Board says Connecticut missing out on up to $260 million
HARTFORD — Connecticut could save an estimated $174 million to $260 million a year if it adopts a “strong culture” of competitive bidding, the chairman of the State Contracting Standards Board told state lawmakers Thursday.
Lawrence Fox said the state is “waving off competitive bidding close to 70 percent of the time” and ultimately missing out on an opportunity to “save the state a significant amount of dollars and probably improve quality as well.” Those are savings that could prove useful as the General Assembly looks to close a projected two-year, $3.7 billion deficit in the next roughly $43 billion two-year budget.
“We have not established …. in our state … a very strong culture of really doing competitive bidding,” Fox told member of the General Assembly’s Appropriations Committee. “We are not on the cutting edge of this.”
The State Contracting Standards Board recently undertook two studies of competitive bidding practices in Connecticut state government. One released in December determined the state is not taking advantage of cost savings available through present procurement practices. It recommended changing to the “tone at the top” to focus on cost savings. It also determined the process of waiving competitive bidding to procure goods and services “may be too routine or lax” and state employee training in procurement practices “appears to be insufficient.”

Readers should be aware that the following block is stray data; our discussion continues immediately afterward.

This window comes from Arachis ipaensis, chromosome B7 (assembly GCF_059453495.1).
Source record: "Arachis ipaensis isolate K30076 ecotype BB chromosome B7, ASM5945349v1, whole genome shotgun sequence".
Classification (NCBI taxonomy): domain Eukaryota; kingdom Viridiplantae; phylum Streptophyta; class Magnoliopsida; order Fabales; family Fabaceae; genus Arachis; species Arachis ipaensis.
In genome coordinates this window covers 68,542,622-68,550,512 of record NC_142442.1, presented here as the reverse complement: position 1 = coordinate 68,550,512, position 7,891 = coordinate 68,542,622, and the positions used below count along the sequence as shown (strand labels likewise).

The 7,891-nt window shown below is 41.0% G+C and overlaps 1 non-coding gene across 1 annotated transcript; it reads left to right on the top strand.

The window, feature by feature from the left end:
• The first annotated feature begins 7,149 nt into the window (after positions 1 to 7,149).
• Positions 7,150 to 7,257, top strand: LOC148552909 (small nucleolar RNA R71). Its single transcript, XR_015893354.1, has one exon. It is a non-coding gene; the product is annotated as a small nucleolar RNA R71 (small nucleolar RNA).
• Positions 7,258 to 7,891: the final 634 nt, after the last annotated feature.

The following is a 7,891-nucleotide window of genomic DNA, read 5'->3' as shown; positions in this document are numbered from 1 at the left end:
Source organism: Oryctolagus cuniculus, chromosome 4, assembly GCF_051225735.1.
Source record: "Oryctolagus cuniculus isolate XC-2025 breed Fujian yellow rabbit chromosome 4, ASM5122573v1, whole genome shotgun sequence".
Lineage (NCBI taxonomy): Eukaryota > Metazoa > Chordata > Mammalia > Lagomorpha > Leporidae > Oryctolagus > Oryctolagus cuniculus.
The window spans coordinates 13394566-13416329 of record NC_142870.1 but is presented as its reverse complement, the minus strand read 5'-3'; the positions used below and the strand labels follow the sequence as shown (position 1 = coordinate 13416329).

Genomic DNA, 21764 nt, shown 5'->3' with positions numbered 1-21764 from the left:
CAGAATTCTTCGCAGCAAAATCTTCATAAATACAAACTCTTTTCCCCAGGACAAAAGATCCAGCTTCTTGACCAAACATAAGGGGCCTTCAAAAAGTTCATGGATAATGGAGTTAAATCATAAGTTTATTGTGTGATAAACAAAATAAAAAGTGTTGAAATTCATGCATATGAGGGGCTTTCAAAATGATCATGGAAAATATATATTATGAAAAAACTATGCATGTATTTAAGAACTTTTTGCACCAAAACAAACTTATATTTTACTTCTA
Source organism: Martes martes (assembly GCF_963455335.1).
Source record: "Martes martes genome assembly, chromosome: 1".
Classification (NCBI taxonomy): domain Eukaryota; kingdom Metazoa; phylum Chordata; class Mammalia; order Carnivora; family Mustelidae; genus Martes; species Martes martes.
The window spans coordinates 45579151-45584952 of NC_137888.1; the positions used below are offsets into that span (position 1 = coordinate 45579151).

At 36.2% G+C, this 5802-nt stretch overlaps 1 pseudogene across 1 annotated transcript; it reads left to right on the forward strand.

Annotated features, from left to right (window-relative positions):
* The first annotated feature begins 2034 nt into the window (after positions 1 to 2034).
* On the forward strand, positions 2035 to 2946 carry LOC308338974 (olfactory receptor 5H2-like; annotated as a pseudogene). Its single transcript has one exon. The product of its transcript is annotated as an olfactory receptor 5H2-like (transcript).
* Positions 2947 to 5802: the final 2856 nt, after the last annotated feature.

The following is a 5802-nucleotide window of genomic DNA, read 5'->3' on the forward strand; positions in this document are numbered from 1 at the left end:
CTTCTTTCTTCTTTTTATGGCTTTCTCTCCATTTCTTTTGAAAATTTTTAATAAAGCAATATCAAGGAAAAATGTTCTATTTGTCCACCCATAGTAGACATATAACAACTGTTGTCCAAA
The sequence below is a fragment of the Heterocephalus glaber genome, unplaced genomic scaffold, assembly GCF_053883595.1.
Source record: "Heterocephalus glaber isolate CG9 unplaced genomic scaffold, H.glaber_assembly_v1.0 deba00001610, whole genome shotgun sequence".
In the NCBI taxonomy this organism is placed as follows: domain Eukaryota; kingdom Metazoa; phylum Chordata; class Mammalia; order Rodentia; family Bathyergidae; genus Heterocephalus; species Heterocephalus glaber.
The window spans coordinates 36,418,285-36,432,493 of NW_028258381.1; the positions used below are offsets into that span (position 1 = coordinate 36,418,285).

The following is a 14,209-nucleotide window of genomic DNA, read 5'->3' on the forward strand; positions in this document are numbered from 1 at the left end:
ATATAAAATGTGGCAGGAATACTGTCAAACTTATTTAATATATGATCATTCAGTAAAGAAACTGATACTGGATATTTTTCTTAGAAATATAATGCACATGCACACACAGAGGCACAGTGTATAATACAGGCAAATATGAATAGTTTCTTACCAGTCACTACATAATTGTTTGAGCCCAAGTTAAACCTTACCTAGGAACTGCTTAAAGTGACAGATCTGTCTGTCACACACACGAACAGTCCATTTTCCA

The report also warned that the current process of hiring expensive outside contractors appears to be easier than to hire less expensive state employees.
The second report suggested shorter contracts, possibly one to three years in length, could be financially beneficial to the state. Of the 40 top personal service contracts, the board found 38 had average terms of more than 10 years, Two contracts — one for banking services and the other for investment services — had terms of 106 and 94 years respectively.
“There’s a big gap between what we’re doing and what we could be doing to really be responsible with the public’s dollars,” Fox said.
Fox said the board plans to present its recommendations to Democratic Gov. Ned Lamont’s new director of the Office of Policy and Management, Melissa McCaw, who has the power to waive competitive bidding in personal service agreements.
Members of the budget-writing committee appeared very interested in Fox’s testimony. Democratic Rep. Toni Walker of New Haven, the panel’s co-chairwoman, called the lack of competitive bidding a “real issue” that an accountability subcommittee plans to examine. She invited the board to participate, along with OPM and certain agencies.
“To me, that is a real issue,” said Walker, adding how half of the Department of Children and Families budget covers contracted services, many of which she said were not competitively bid. “In these days where our non-fixed costs are disappearing, it shouldn’t be at the expense of removing services.”
Fox also urged lawmakers to find money in the budget for more staffing at the State Contracting Standards Board, which currently includes one paid employee and a volunteer board. The board has recommended the job of chief procurement officer be filled so it can effectively oversee its mission if making sure state agencies comply with procurement rules.